Something that is making the round of the media lately is the findings of a December 2010 CDC report, Obesity and Socioeconomic Status in Adults: United States, 2005–2008 (PDF). The CDC looked at survey data from their National Health and Nutrition Examination Survey (NHANES) and found that the link between obesity and poverty was hardly clear-cut:
Archive for the ‘Obesity’ Category
The Obesity Society, the American Heart Association, and the American College of Cardiology have recently release their 2013 AHA/ACC/TOS Guideline for the Management of Overweight and Obesity in Adults (free full text available here). Dr. Arya Sharma has had a look and offers that the report is “big on how little we know” (emphasis mine):
[The report shows the] rather poor level of evidence that exists for virtually all of the dietary recommendations. …
Thus, low fat approaches appear no better than high-fat (strength of evidence: “moderate”), while the evidence in support of low-calorie diets, complex vs. simple carbs, glycemic load, Mediterranean-style diets, lower-fat lacto-ovo-vegetarian or vegan-style, or lower fat high dairy/calcium with added fiber and/or low glycemic index/load foods, use of liquid and bar meal replacements, or even very low calorie approaches is largely “insufficient” to make any reasonable recommendations in favour of any of these strategies versus any other.
Not that people do not lose on any or all of these diets as long as they are “energy restricted” – of course they do!
But, what is lacking is evidence that any of these countless dietary approaches confer any meaningful advantage (in terms of amount of weight lost, metabolic benefits or sustainabilty of weight loss) compared to any other.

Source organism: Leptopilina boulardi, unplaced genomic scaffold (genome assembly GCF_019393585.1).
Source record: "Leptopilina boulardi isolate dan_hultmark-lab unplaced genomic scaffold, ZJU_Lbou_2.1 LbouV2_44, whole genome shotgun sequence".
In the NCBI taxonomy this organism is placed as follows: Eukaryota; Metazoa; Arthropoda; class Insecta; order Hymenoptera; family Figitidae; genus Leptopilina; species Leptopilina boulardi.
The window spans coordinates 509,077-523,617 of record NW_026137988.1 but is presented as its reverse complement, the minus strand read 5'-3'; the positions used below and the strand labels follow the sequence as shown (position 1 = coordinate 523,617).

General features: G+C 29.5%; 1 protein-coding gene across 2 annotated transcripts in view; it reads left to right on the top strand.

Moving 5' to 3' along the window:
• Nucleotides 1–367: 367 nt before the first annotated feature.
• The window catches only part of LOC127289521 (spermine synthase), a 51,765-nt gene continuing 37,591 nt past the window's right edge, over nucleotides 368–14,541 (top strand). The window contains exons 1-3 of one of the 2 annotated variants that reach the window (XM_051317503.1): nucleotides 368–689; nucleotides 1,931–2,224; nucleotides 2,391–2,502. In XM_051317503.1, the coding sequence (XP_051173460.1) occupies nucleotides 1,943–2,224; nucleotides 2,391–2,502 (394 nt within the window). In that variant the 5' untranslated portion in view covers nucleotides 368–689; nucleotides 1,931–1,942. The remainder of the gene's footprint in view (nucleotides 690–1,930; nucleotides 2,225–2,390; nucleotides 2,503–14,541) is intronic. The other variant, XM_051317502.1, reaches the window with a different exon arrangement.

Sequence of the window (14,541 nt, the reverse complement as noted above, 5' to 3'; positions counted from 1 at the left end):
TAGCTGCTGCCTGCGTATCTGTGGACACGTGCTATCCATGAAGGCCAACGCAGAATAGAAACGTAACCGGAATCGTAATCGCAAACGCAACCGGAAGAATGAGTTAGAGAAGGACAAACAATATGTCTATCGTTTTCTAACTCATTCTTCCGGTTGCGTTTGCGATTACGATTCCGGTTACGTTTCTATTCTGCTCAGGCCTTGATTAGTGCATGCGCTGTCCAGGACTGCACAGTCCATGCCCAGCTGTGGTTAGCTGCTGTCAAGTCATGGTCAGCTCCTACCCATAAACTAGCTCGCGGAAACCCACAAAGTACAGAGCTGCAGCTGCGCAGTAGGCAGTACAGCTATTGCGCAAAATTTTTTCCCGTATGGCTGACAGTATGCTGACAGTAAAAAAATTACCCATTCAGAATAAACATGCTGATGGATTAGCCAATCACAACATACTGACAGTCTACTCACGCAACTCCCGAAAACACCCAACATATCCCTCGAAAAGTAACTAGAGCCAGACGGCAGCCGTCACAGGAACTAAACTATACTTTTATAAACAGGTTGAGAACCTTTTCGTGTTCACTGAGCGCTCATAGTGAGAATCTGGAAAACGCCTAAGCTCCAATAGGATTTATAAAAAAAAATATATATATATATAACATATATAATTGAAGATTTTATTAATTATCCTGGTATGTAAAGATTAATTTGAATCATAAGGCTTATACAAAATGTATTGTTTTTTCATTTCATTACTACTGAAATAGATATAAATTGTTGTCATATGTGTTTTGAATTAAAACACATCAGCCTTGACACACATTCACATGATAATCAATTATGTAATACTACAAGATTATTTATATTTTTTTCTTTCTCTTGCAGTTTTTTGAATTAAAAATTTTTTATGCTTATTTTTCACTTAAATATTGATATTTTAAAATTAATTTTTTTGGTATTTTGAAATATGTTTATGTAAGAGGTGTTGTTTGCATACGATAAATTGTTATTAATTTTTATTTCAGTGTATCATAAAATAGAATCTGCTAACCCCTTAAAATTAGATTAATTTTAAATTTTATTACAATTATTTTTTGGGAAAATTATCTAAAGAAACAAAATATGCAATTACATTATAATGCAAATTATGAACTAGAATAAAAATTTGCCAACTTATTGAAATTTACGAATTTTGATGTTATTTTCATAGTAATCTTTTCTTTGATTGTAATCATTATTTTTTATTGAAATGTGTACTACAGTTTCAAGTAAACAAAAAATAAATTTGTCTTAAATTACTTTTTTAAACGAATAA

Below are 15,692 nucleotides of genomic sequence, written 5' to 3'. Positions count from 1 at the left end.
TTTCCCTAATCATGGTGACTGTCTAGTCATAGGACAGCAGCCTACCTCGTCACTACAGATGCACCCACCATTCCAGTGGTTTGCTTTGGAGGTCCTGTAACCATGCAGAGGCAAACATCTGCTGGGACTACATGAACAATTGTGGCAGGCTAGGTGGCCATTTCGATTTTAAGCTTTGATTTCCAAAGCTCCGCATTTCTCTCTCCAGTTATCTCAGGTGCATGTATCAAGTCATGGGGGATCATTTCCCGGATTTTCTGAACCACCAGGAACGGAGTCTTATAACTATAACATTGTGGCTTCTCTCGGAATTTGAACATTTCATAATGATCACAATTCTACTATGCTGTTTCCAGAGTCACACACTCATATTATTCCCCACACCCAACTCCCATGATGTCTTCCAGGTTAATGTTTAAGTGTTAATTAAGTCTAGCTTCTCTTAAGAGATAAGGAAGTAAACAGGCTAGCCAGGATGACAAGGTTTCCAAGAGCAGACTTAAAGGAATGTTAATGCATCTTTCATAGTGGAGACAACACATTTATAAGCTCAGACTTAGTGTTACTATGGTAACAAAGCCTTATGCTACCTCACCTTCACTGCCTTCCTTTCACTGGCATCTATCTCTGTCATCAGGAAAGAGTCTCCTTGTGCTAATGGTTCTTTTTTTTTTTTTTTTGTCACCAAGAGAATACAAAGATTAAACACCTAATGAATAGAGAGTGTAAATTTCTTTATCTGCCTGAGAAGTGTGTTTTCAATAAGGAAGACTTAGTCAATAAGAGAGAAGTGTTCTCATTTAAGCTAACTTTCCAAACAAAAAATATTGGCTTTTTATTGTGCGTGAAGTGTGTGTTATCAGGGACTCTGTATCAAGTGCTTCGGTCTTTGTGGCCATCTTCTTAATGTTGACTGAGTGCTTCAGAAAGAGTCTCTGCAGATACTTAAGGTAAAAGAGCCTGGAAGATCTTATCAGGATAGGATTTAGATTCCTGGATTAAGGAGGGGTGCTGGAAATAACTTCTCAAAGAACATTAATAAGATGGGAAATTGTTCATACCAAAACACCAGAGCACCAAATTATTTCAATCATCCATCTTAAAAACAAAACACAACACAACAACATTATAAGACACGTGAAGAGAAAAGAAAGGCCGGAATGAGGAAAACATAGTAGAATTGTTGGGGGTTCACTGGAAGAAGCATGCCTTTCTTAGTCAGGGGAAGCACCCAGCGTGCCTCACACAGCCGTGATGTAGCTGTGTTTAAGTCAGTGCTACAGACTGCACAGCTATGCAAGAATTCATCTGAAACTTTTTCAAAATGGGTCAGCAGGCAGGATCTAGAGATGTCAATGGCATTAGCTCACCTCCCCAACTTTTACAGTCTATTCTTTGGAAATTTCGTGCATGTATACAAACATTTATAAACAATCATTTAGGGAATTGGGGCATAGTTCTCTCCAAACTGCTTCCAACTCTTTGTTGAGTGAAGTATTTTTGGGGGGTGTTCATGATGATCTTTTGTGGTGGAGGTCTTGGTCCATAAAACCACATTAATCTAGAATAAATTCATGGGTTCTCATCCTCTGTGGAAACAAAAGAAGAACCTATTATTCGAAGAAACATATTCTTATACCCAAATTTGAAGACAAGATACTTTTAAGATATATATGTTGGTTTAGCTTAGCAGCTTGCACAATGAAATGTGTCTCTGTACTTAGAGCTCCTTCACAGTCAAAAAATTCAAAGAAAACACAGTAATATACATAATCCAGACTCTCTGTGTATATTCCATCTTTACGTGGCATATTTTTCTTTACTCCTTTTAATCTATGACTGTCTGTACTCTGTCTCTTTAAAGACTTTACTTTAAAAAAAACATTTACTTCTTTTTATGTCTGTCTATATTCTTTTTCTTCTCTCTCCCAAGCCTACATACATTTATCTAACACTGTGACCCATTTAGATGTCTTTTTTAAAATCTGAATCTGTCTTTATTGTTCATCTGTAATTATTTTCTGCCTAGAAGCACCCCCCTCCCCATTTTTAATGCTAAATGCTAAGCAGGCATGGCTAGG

So, whilst millions of “bestseller” diet books may continue to make millions for their authors and publishers by touting one revolutionary weight loss solution after another, they are essentially closer to religious belief systems than scientific fact. …
Perhaps, what we need to accept, is that there simply is no “superior” dietary approach to managing your weight – it’s whatever works best for you.
I suspect that the real trick is for susceptible folks to figure out a way to exist in an environment that strongly promotes obesity. Eliminating fat or carbs or meat may not be sufficient. And for some, it may not be worth perpetually tilting at windmills.
Harvard’s School of Public Health and the Huffington Post presented a forum last month titled Why We Overeat: The Toxic Food Environment and Obesity. The discussion is a bit long and a bit wonky, but it’s well worth a watch — especially for those who think this issue is primarily about personal responsibility.
I particularly liked the last few minutes where David Kessler pointed out that the panelists in the room (Kessler was on via satellite) are “too fit, too thin” and need to “talk with someone who really struggles with their weight.”
Looks like Daniel Lieberman, professor of human evolutionary biology at Harvard, has a new book coming out next week: The Story of the Human Body: Evolution, Health, and Disease.
As part of the pre-release publicity, he did an interview with The Guardian on why, given an evolutionary perspective, “diet and exercise really do matter.” Re obesity and the mismatch between how our bodies adapted to evolutionary pressures versus our modern environment:
We evolved to put on fat wherever necessary, and that was a good thing in human history. Most people until recently had to work hard and they lived just at the margin of energy balance, and a little bit more energy stored in fat meant that you could have more babies, and your babies were more likely to survive. That was pretty powerful stuff, right? Now we’re in this bizarre situation that for the first time in billions of years of evolution we have an organism that is not energy limited any more.
Why dieting “is a disaster” for us:
it takes superhuman effort to lose weight, it can be done but it isn’t easy. And that’s because we’re evolved not only to gain weight but to hold onto it. So if that overweight person starts dieting that’s just as hard as if an underweight person starts dieting, you go into a negative energy balance and all kinds of mechanisms kick in that cause us to become less active, to reshuffle energy around our bodies to defeat that effort to lose weight.
While he wrote the book to point out the problems, he’s not particularly optimistic: